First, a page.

Fishing Poles

I cast it back but hte string doesn’t fall down into the water when i push it forward. I look back and the wire is gone. The hook is gone too. Did it get stuck? It probably got caught in one of the branches again. I pull on it once more and then I hear my dad cry out. I found the hook. It’s on my dad’s jacket. He yells to me in Spanish to get myself over there asap to entangle him out of my wire and his. It;s too hard. THere are too many knots. And its almost dark. We have to get back to camp…

We bough it on ebay. It was an auction lot of two rods and a completely filled tackle box. We were sure we were going to catch ourselves some dinner. We were wrong. For years, we’ve been trying to catch a single fish, but we’ve never even gotta  bite. Now, it just sits tehre on the floor of our garage. Gathering dust, losing its old red clor. We’ve added brothers and sisters, but they’re no use either. We’ve never caught a fish. It’s disappointing. We go to different places every year to try our luck, but we still come up short. But hey, at least it was cheap. And it does bring back the memories I’ve shared with my father.

I’m tired of waiting for fish to bite my bait. Completely given up. I throw the pole into the ocean in a fit of anger. The pole dives into the sea. It breaks the surface of the glistening water. It interrupts a school of fish, and nearly impales a little clownfish. Nemo? Thud. It hits the sand. Sand covers it– the useless fishing pole. It is finally out of my hands.

Fresh Paint – “The Art of Soccer: Sculpture in Paris Captures Notorious Incident”

Six years ago, I was left speechless after seeing one of the most prominent soccer players at that time ungraciously head-butt another player at the 2006 World Cup in Germany. Zinédine Zidane, who was captain of the French national soccer team, was ejected out of what he would later reveal to be the last game of his soccer career. But before this incident, Zidane was France’s pride and joy— he was the son of Algerian immigrants who chose to play for France and would later lead a multicultural French squad to their only World Cup win in 1998. However, just one moment later, all of Zidane’s achievements seemed to be all forgotten, and instead replaced by the memory of a disgraceful act.

It almost seemed that Zidane’s head-butt was the dawn of France’s downfall. After he was ejected, France would go on to lose the game and the title to Italy in extra time. In 2010 World Cup in South Africa, France’s national team was plagued by racial tensions and conflicts between players and coaches that culminated into a player walkout. A usual World Cup favorite, France did not even make it out of the group stage at South Africa. And now, to make matters worse, a French artist has created an 18-foot sculpture of Zidane’s famous moment, displayed in the Pompidou Center in Paris.

Recently in the New York Times, Scott Sayare covered the controversy regarding the new sculpture. Standing in the middle of the Pompidou Center’s courtyard, the sculpture enlarges the two players involved, Zidane and Marco Materazzi into two massive bronze figures. Adel Abdessemed, the creator of the sculpture, named it “Coup de Tête,” a double-entendre meaning head-butt or an impulsive decision. The sculpture is almost real life—the same pained and anguish face is chiseled onto Materazzi’s face and the same stern and angry Zidane as was what happened six years ago.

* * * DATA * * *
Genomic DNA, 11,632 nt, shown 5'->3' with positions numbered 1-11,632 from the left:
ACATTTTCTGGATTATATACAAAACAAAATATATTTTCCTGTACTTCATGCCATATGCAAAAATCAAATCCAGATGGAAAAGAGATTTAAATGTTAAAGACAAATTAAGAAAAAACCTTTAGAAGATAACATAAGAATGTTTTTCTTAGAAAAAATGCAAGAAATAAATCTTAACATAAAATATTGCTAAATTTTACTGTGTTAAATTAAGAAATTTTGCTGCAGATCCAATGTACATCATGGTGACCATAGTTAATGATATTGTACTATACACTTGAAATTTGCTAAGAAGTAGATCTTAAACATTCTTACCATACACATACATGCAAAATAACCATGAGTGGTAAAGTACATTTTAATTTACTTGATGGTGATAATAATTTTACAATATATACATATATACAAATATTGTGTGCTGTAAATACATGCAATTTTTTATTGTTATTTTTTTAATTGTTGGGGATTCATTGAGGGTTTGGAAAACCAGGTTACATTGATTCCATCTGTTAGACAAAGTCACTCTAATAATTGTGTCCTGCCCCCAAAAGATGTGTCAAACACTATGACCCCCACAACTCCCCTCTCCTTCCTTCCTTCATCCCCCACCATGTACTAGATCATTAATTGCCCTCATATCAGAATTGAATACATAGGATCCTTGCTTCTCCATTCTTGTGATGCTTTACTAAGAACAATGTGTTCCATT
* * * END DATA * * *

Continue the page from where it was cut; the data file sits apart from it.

The sculpture has ignited heated controversy in French politics and society. Critics have said that the sculpture has added onto the ongoing racial tensions and class structure in France. In 1998, when Zidane led the team to their first World Cup victory, the squad composed of black, white, and Arab Frenchmen. It was their success that inspired racial unity in France. However, just a year prior to the incident, racial riots in the poorer neighborhoods of France had begun. The sculptures, critics say, adds on to the racial aggravation.  Some have also claimed that the sculpture idolizes bad sportsmanship and “an ode to violence.”

In retaliation to the criticism of his art piece, Abdessemed, who holds both Algerian and French citizenship, said that his art pieces should not be looked at politically and is not a response to racial tensions. Abdessemed said that “[Zidane] expressed himself as a man,” and that is what his sculpture tries to embody.

In my opinion, I think that the sculpture should not be celebrating Zidane’s action. Although Zidane had good reason to head-butt Materazzi (Materazzi made some snide comments on Zidane’s sister), I think the sculpture embodies bad sportsmanship and should not be cherished. Adding on the racial and social problems that come along with the piece, I think it devalues the admirability of the sculpture and Zidane himself. Zidane was an exceptional player and arguably one of soccer’s greatest, and this sculpture does him not justice. However, I do think that it would be interesting to hear Zidane’s opinion on this sculpture and his reaction to it. Do you think we should be celebrating this moment in history as this piece of art? Do you think that this sends the wrong message? How do you think Zidane will react?


vivian :3

Hi, I’m Vivian (all the way to the right). I’ve lived in New York all my life, but I aspire to explore the world one day. I am a huge movie buff so during my free time I like to watch a lot of movies. I love listening to all types of music. I like keeping an open-mind and trying new things, so I think I’m ready for whatever this class throws at me.